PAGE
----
Rather than let him assume the worst, why not explain that you have a manageable health situation that requires some minor accommodation? You don’t need to go into too much more detail other than that. It sounds as though he is an understanding person, and perhaps some telecommuting provisions can be put into place, making things easier on you and your colleagues when you need to work from home.
Depending on your situation, you might prefer to speak to a human resources representative at your company first — and you might consider other small changes to your work environment (for example, a cubicle closer to the bathroom might be helpful — as will clarifying dietary restrictions for things like workplace social events).
Lastly, I’m sure I don’t need to say this, but I will: talk to your healthcare providers about your increase in flare-ups. They may have recommendations or solutions even beyond what an etiquette expert has to say.
Q: My boyfriend was diagnosed with Crohn’s about a year ago, and he’s able to manage it with his diet, with very few flare-ups. This wasn’t an earth-shattering diagnosis for us — there are worse things that can happen to people. It doesn’t change my love for him, and I feel I’ve been very supportive. But lately, he keeps providing way too much information to me when he has a flare-up. I don’t want to hear those details, you know? What’s the best way to tell him this without making him more embarrassed? — Tina, San Francisco, CA
A: With all this talk about when and how to discuss medical issues, I guess it’s important to remind people about the dangers of what is called, in our modern times, “oversharing.”
Crohn’s disease needs to be talked about — there are a lot of misconceptions out there, as well as a lot of unnecessary embarrassment and shame. Crohn’s is nothing to be ashamed of, of course! But just because something has no reason for shame doesn’t mean that its details are always appropriate for conversation. All toddlers learn this shortly after they learn to go poopy on the potty.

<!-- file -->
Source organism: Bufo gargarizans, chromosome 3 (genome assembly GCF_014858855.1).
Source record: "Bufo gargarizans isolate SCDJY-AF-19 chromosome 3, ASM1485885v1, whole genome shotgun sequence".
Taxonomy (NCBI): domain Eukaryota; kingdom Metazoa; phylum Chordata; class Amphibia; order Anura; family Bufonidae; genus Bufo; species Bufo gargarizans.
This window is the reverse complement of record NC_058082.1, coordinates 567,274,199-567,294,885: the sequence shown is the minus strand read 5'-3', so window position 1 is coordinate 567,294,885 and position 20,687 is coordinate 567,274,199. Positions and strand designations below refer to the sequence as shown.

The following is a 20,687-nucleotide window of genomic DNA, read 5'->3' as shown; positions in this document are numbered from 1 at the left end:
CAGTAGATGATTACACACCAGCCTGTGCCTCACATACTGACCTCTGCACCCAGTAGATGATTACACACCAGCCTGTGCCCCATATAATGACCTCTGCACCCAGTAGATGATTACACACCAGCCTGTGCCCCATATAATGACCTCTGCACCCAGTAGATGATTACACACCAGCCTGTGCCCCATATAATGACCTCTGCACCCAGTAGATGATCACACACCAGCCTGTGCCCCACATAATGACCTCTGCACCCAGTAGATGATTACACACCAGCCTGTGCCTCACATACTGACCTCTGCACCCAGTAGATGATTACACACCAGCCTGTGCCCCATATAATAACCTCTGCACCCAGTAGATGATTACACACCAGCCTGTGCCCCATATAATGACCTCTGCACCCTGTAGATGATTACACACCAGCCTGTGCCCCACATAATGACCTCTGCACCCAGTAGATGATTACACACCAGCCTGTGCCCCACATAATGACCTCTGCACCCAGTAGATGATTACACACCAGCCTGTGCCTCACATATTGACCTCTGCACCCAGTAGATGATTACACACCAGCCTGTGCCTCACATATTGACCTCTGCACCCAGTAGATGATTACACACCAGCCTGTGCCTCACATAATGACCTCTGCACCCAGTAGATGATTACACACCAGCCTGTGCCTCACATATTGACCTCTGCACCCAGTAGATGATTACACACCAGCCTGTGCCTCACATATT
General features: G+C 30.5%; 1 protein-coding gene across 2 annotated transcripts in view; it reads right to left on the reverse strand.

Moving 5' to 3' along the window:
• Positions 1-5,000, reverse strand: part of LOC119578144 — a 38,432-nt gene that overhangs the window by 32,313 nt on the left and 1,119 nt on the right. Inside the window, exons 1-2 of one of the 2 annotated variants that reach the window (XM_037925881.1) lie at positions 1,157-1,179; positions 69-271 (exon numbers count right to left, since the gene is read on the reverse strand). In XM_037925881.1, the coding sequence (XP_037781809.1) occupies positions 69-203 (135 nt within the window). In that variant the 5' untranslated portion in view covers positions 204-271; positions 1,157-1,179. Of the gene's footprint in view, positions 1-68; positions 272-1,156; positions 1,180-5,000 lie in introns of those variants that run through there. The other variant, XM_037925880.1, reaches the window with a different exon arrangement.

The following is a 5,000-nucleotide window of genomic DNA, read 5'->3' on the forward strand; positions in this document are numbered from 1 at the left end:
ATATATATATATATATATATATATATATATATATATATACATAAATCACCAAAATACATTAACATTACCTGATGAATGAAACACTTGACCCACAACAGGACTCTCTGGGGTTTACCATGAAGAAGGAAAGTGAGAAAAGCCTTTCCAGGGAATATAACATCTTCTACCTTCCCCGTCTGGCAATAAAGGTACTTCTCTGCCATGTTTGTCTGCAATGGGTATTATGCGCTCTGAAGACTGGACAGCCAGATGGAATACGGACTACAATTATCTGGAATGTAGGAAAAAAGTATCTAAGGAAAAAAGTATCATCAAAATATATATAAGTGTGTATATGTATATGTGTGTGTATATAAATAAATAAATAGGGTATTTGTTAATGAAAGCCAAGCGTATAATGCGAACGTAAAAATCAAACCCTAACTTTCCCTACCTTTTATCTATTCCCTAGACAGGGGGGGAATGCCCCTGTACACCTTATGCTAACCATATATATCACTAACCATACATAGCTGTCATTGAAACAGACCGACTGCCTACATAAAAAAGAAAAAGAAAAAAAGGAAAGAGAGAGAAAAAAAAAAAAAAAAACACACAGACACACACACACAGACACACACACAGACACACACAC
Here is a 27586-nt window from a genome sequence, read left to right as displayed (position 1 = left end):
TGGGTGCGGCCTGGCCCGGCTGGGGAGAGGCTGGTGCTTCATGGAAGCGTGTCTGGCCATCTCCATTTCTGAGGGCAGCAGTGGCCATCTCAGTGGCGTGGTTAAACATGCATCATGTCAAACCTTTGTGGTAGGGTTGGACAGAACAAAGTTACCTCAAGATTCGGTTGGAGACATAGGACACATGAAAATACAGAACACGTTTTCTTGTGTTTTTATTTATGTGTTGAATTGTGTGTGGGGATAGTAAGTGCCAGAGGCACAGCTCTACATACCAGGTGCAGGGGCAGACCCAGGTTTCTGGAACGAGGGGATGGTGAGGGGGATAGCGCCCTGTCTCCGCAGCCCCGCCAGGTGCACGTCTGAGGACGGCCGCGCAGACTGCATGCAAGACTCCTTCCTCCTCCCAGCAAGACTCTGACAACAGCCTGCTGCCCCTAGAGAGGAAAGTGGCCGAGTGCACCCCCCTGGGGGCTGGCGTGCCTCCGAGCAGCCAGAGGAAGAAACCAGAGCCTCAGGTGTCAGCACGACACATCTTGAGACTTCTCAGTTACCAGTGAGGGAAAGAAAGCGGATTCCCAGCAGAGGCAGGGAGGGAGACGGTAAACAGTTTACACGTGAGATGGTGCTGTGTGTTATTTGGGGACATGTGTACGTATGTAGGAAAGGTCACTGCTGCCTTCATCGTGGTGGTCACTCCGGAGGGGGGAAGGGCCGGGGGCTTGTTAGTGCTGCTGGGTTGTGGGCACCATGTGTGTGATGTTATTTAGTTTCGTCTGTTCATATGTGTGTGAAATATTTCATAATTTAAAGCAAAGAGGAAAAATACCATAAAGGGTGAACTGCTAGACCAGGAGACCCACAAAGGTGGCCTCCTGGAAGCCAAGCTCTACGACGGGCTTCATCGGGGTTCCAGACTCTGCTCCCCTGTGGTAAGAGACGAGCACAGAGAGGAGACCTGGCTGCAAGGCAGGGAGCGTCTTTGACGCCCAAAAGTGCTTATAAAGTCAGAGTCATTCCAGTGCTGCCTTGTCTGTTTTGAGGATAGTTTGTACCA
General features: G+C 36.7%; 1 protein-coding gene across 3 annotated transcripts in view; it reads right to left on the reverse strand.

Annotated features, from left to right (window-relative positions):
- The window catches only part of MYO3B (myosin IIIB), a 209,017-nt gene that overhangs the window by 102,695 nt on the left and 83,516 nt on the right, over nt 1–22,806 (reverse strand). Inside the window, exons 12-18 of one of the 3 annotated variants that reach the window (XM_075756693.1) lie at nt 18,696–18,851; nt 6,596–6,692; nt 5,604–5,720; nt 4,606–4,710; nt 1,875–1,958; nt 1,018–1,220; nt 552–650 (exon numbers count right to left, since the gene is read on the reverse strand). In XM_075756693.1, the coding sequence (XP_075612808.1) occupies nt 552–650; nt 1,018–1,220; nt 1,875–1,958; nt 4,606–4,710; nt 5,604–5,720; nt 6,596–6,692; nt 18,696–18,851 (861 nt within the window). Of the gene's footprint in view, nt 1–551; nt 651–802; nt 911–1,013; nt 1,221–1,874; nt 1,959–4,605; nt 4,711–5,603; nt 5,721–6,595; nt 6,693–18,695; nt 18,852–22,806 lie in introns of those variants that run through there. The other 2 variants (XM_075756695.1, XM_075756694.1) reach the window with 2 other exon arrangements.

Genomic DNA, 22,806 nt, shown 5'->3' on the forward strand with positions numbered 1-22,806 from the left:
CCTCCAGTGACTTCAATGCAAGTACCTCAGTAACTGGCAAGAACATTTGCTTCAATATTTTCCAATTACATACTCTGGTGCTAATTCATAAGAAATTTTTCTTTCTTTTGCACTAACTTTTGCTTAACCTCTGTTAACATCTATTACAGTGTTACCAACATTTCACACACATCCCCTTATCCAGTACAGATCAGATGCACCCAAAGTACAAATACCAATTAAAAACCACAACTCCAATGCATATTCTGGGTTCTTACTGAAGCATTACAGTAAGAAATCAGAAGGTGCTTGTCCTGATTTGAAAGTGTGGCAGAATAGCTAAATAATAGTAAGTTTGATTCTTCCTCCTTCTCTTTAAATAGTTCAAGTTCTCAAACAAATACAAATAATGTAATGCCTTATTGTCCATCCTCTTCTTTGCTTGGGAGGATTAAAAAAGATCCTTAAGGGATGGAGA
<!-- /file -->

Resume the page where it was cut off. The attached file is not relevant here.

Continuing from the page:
So how can you gently correct your boyfriend? All relationships are different, so I’m going to offer two options for you to consider — go ahead and try them on for size with your imagination.
The first is, I think, the better option: a straightforward conversation. Crohn’s disease may mean that your boyfriend can’t eat some things, but it doesn’t mean that he has lost any emotional maturity. Simply explain that you love him, support him, and will continue to be there for him — but that Crohn’s doesn’t change the fact that excessively clinical details of our digestive systems aren’t for everyday conversation.
Or there’s a subtler way: Get him to play the “grossed out” card by oversharing an intimate bodily detail with him. Use your imagination. Then, when he calls you on it, apologize and say, “You’re right; I’m sorry. It’s a totally natural thing, but I can see why it would gross you out. I’d hate for ‘oversharing’ to put a damper on your romantic feelings for me.”
Now the necessary conversation has begun.
Charles Purdy writes frequently about issues related to manners (among other things). He is the author of the book “Urban Etiquette.”